Yemenia denied claims the plane was in poor condition
The flight data recorder has been recovered from the sea almost two months after the Yemenia Airlines plane crashed near the Comoros Islands.
The so-called black box, which could reveal the cause of the crash, was found in the Indian Ocean at a depth of some 1,200 metres (3,900ft).
Its signal was first detected in July. A French ship with an underwater robot has been searching the area for a week.
Most of the 152 people killed in the crash were French citizens.
Many were travelling to visit relatives in the Comoros when the Airbus A310 crashed on 30 June.
There was just one survivor - a teenage girl.
Interior Minister Bourhane Hamidou said the box is slightly damaged, reports the AP news agency.
There was no word on the other flight recorder, which records cockpit conversations.
Many of the passengers were travelling to the Comoros, but had begun their journey in Paris or Marseille on another jet operated by Yemenia, the national airline of Yemen, before boarding flight IY626 in Sanaa.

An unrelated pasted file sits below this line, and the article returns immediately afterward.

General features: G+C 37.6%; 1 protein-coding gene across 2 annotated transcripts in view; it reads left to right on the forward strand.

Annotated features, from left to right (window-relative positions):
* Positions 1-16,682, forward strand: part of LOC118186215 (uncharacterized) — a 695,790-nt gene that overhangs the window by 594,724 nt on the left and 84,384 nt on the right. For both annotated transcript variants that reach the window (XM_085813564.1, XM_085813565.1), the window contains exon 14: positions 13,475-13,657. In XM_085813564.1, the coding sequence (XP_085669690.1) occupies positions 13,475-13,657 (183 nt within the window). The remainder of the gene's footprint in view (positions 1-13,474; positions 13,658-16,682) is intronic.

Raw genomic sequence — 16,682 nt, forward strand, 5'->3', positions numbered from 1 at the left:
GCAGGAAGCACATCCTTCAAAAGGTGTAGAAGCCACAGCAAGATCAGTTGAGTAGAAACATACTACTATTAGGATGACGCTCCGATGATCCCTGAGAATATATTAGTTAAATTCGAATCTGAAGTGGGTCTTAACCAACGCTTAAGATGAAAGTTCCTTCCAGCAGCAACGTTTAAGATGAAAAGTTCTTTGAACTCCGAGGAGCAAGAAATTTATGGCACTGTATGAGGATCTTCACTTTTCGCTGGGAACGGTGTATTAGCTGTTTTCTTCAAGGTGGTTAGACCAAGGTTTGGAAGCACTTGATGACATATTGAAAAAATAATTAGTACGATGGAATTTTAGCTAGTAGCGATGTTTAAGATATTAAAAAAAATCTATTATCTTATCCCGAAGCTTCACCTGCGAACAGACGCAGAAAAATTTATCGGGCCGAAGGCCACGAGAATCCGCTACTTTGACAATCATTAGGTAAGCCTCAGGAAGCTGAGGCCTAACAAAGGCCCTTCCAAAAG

The crash caused anger amongst the Comorian community in France as people complained that the aircraft had been in poor condition.
Several European countries had found a number of problems when they had earlier inspected Yemenia aircraft.
Officials from Yemen said the plane had undergone a thorough inspection and conformed to international standards.
Yemenia was not included on a new European Union list of banned airlines which was issued two weeks after the crash.
Yemenia says that bad weather - strong winds and high seas - was the more likely cause of the crash.